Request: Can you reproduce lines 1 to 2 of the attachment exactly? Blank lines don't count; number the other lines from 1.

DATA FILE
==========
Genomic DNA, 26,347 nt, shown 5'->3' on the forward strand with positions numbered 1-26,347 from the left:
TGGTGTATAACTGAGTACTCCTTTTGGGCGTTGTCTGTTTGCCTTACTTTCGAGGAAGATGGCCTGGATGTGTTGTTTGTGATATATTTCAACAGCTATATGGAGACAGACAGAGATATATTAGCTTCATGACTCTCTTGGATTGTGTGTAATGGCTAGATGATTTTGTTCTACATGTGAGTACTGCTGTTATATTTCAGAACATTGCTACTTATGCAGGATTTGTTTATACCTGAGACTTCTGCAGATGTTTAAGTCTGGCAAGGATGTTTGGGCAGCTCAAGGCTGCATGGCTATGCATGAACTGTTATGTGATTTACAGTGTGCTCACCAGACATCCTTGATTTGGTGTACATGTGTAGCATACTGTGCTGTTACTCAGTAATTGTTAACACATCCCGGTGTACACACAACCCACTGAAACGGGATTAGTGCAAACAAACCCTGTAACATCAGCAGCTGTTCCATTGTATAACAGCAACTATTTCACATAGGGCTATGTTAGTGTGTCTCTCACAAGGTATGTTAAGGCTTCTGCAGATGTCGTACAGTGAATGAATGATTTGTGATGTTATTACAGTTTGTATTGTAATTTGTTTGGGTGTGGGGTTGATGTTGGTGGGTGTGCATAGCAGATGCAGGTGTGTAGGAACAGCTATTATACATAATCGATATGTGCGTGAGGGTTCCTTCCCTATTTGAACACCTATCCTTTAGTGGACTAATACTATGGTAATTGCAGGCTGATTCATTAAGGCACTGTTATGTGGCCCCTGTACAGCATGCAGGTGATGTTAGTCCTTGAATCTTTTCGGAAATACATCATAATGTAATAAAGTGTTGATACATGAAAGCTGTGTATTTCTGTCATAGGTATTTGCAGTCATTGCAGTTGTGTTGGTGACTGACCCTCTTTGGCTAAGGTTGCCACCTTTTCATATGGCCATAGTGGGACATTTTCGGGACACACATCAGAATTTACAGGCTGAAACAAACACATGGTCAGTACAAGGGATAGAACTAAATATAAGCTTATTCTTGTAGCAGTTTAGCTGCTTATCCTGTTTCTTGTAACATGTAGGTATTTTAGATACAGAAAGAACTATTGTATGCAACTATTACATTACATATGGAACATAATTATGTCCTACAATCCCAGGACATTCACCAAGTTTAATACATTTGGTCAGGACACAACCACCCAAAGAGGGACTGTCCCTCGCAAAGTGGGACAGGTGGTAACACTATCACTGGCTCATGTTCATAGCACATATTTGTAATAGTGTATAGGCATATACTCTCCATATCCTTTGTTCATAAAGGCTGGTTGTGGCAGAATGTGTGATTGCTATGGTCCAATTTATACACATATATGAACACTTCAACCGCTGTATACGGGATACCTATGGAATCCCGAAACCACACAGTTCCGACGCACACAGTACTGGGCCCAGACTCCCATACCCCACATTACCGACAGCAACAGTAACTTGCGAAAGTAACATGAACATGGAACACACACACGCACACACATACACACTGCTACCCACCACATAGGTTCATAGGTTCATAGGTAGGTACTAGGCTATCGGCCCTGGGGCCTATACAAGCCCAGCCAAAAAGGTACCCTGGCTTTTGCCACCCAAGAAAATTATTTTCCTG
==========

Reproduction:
Genomic DNA, 26,347 nt, shown 5'->3' on the forward strand with positions numbered 1-26,347 from the left:
TGGTGTATAACTGAGTACTCCTTTTGGGCGTTGTCTGTTTGCCTTACTTTCGAGGAAGATGGCCTGGATGTGTTGTTTGTGATATATTTCAACAGCTATATGGAGACAGACAGAGATATATTAGCTTCATGACTCTCTTGGATTGTGTGTAATGGCTAGATGATTTTGTTCTACATGTGAGTACTGCTGTTATATTTCAGAACATTGCTACTTATGCAGGATTTGTTTATACCTGAGACTTCTGCAGATGTTTAAGTCTGGCAAGGATGTTTGGGCAGCTCAAGGCTGCATGGCTATGCATGAACTGTTATGTGATTTACAGTGTGCTCACCAGACATCCTTGATTTGGTGTACATGTGTAGCATACTGTGCTGTTACTCAGTAATTGTTAACACATCCCGGTGTACACACAACCCACTGAAACGGGATTAGTGCAAACAAACCCTGTAACATCAGCAGCTGTTCCATTGTATAACAGCAACTATTTCACATAGGGCTATGTTAGTGTGTCTCTCACAAGGTATGTTAAGGCTTCTGCAGATGTCGTACAGTGAATGAATGATTTGTGATGTTATTACAGTTTGTATTGTAATTTGTTTGGGTGTGGGGTTGATGTTGGTGGGTGTGCATAGCAGATGCAGGTGTGTAGGAACAGCTATTATACATAATCGATATGTGCGTGAGGGTTCCTTCCCTATTTGAACACCTATCCTTTAGTGGACTAATACTATGGTAATTGCAGGCTGATTCATTAAGGCACTGTTATGTGGCCCCTGTACAGCATGCAGGTGATGTTAGTCCTTGAATCTTTTCGGAAATACATCATAATGTAATAAAGTGTTGATACATGAAAGCTGTGTATTTCTGTCATAGGTATTTGCAGTCATTGCAGTTGTGTTGGTGACTGACCCTCTTTGGCTAAGGTTGCCACCTTTTCATATGGCCATAGTGGGACATTTTCGGGACACACATCAGAATTTACAGGCTGAAACAAACACATGGTCAGTACAAGGGATAGAACTAAATATAAGCTTATTCTTGTAGCAGTTTAGCTGCTTATCCTGTTTCTTGTAACATGTAGGTATTTTAGATACAGAAAGAACTATTGTATGCAACTATTACATTACATATGGAACATAATTATGTCCTACAATCCCAGGACATTCACCAAGTTTAATACATTTGGTCAGGACACAACCACCCAAAGAGGGACTGTCCCTCGCAAAGTGGGACAGGTGGTAACACTATCACTGGCTCATGTTCATAGCACATATTTGTAATAGTGTATAGGCATATACTCTCCATATCCTTTGTTCATAAAGGCTGGTTGTGGCAGAATGTGTGATTGCTATGGTCCAATTTATACACATATATGAACACTTCAACCGCTGTATACGGGATACCTATGGAATCCCGAAACCACACAGTTCCGACGCACACAGTACTGGGCCCAGACTCCCATACCCCACATTACCGACAGCAACAGTAACTTGCGAAAGTAACATGAACATGGAACACACACACGCACACACATACACACTGCTACCCACCACATAGGTTCATAGGTTCATAGGTAGGTACTAGGCTATCGGCCCTGGGGCCTATACAAGCCCAGCCAAAAAGGTACCCTGGCTTTTGCCACCCAAGAAAATTATTTTCCTG